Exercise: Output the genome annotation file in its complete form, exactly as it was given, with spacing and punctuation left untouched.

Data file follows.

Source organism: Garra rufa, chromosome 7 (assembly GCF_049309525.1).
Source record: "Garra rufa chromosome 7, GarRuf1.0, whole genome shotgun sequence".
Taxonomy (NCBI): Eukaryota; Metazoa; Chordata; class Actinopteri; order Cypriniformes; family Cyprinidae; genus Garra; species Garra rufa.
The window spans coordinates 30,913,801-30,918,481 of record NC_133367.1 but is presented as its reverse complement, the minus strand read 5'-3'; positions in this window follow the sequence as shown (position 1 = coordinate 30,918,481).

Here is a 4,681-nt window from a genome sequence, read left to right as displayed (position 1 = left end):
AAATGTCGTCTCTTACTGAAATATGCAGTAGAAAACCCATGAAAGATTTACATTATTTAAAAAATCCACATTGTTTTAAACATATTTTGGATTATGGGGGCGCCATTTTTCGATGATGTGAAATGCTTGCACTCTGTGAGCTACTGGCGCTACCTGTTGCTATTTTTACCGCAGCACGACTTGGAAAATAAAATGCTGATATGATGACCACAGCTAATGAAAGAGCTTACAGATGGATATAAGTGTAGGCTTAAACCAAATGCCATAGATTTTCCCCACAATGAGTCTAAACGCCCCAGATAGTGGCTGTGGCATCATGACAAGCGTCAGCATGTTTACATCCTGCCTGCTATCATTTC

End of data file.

Source organism: Garra rufa, chromosome 7 (assembly GCF_049309525.1).
Source record: "Garra rufa chromosome 7, GarRuf1.0, whole genome shotgun sequence".
Taxonomy (NCBI): Eukaryota; Metazoa; Chordata; class Actinopteri; order Cypriniformes; family Cyprinidae; genus Garra; species Garra rufa.
The window spans coordinates 30,913,801-30,918,481 of record NC_133367.1 but is presented as its reverse complement, the minus strand read 5'-3'; positions in this window follow the sequence as shown (position 1 = coordinate 30,918,481).

Here is a 4,681-nt window from a genome sequence, read left to right as displayed (position 1 = left end):
AAATGTCGTCTCTTACTGAAATATGCAGTAGAAAACCCATGAAAGATTTACATTATTTAAAAAATCCACATTGTTTTAAACATATTTTGGATTATGGGGGCGCCATTTTTCGATGATGTGAAATGCTTGCACTCTGTGAGCTACTGGCGCTACCTGTTGCTATTTTTACCGCAGCACGACTTGGAAAATAAAATGCTGATATGATGACCACAGCTAATGAAAGAGCTTACAGATGGATATAAGTGTAGGCTTAAACCAAATGCCATAGATTTTCCCCACAATGAGTCTAAACGCCCCAGATAGTGGCTGTGGCATCATGACAAGCGTCAGCATGTTTACATCCTGCCTGCTATCATTTC